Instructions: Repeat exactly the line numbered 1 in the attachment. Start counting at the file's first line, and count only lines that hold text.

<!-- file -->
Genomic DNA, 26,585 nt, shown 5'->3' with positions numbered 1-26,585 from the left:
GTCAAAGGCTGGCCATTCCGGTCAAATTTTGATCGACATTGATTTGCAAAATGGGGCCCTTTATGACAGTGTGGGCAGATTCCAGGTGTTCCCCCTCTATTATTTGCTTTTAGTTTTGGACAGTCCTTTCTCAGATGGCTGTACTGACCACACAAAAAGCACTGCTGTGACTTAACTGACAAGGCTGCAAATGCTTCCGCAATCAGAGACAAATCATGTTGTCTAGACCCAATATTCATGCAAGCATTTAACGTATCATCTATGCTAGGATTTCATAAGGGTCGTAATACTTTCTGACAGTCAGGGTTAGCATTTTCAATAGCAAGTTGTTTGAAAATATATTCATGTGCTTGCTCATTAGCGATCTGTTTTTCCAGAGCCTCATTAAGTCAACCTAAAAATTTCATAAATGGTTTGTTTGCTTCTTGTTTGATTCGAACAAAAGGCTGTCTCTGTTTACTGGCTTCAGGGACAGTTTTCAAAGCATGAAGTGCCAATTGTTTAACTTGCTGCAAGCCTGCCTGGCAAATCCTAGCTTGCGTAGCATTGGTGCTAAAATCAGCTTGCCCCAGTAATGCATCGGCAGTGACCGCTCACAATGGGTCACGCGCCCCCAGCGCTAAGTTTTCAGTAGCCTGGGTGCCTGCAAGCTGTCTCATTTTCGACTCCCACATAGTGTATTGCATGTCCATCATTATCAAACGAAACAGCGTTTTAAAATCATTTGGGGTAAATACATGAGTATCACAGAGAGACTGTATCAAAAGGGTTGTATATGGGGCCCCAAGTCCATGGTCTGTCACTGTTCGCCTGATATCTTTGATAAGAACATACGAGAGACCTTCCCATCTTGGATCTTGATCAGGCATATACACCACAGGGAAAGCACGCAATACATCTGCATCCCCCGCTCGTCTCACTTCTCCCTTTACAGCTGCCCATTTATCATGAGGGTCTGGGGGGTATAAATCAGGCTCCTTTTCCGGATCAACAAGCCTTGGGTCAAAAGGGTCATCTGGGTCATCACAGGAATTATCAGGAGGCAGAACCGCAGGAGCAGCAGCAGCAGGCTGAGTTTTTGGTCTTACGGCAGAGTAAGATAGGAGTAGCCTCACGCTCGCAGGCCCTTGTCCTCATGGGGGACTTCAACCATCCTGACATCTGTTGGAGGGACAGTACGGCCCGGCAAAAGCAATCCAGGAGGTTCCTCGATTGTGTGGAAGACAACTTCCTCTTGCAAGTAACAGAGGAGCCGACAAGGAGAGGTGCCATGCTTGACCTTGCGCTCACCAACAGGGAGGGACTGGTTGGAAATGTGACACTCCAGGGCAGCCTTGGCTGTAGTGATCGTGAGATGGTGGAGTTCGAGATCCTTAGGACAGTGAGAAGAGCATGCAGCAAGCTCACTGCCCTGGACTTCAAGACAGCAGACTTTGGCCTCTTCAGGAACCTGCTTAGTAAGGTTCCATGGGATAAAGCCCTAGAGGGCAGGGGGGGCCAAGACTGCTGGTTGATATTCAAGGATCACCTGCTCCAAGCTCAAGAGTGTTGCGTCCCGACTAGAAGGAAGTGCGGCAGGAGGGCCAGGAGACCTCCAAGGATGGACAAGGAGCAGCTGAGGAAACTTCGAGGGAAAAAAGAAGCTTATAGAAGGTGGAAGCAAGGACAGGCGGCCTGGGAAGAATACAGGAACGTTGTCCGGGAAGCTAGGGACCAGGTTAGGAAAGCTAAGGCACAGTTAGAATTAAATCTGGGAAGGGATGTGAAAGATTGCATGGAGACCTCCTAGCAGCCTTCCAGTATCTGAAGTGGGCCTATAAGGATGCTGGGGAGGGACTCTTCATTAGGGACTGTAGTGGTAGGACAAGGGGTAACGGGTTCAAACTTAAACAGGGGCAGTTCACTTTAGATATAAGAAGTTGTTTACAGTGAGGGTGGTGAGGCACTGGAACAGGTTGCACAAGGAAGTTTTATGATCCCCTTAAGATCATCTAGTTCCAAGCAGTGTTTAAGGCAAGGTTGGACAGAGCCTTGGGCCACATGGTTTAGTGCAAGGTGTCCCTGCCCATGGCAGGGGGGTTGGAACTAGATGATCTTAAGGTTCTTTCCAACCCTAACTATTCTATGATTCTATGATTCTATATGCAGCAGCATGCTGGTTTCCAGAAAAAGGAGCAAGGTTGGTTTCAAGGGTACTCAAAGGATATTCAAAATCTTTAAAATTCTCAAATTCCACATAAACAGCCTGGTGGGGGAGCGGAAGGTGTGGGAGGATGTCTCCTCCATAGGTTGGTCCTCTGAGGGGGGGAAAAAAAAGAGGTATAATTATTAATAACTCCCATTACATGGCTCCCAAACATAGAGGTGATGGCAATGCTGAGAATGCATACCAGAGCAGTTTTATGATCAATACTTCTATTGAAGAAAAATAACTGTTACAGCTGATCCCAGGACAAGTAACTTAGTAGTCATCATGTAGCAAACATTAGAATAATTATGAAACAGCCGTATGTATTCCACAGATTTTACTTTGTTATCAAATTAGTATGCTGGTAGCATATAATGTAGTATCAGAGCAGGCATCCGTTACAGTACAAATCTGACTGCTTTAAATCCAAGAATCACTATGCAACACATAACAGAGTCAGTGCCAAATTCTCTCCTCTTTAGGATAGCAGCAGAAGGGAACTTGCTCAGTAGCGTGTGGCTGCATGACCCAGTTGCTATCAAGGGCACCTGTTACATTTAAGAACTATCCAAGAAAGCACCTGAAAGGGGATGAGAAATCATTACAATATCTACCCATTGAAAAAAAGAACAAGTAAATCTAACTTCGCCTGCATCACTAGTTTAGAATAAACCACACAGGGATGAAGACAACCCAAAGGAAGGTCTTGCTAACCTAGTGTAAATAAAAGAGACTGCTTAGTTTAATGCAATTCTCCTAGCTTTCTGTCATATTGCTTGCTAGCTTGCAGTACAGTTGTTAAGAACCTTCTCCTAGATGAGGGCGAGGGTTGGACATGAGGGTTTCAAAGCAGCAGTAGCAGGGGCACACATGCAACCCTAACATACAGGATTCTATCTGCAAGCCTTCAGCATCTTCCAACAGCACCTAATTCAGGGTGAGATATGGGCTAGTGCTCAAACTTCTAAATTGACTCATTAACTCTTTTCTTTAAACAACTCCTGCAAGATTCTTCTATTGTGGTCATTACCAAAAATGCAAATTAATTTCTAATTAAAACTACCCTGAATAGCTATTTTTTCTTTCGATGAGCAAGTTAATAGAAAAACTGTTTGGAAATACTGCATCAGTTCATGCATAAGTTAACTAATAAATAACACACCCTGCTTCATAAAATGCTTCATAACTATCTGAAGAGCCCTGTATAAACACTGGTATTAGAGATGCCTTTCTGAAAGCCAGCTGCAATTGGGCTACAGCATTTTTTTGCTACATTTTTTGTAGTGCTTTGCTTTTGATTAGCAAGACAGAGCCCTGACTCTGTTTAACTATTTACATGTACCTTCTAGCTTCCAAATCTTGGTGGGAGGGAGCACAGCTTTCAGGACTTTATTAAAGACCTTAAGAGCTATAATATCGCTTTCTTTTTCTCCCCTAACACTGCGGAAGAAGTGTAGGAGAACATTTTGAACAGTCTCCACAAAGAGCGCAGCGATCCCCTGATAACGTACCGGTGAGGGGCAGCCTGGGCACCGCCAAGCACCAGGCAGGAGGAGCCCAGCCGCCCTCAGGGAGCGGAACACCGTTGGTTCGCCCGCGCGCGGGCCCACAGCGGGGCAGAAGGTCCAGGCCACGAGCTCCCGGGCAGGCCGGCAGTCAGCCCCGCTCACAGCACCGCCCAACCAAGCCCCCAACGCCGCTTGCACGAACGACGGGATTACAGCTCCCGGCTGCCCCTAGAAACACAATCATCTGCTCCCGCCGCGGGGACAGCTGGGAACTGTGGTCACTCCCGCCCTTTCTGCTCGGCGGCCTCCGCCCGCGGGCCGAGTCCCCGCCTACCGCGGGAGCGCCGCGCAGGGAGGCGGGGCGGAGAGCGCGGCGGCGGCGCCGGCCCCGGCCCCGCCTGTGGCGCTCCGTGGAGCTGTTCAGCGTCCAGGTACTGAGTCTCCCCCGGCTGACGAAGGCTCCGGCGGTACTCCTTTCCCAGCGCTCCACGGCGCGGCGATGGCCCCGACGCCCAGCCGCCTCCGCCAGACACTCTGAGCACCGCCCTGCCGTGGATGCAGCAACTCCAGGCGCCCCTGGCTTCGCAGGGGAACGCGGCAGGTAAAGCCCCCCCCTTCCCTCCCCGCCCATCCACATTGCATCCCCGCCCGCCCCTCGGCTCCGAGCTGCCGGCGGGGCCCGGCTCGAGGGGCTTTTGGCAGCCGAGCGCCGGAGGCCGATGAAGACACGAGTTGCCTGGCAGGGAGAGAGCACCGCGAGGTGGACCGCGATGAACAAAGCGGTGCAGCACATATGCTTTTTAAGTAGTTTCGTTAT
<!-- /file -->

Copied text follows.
Genomic DNA, 26,585 nt, shown 5'->3' with positions numbered 1-26,585 from the left: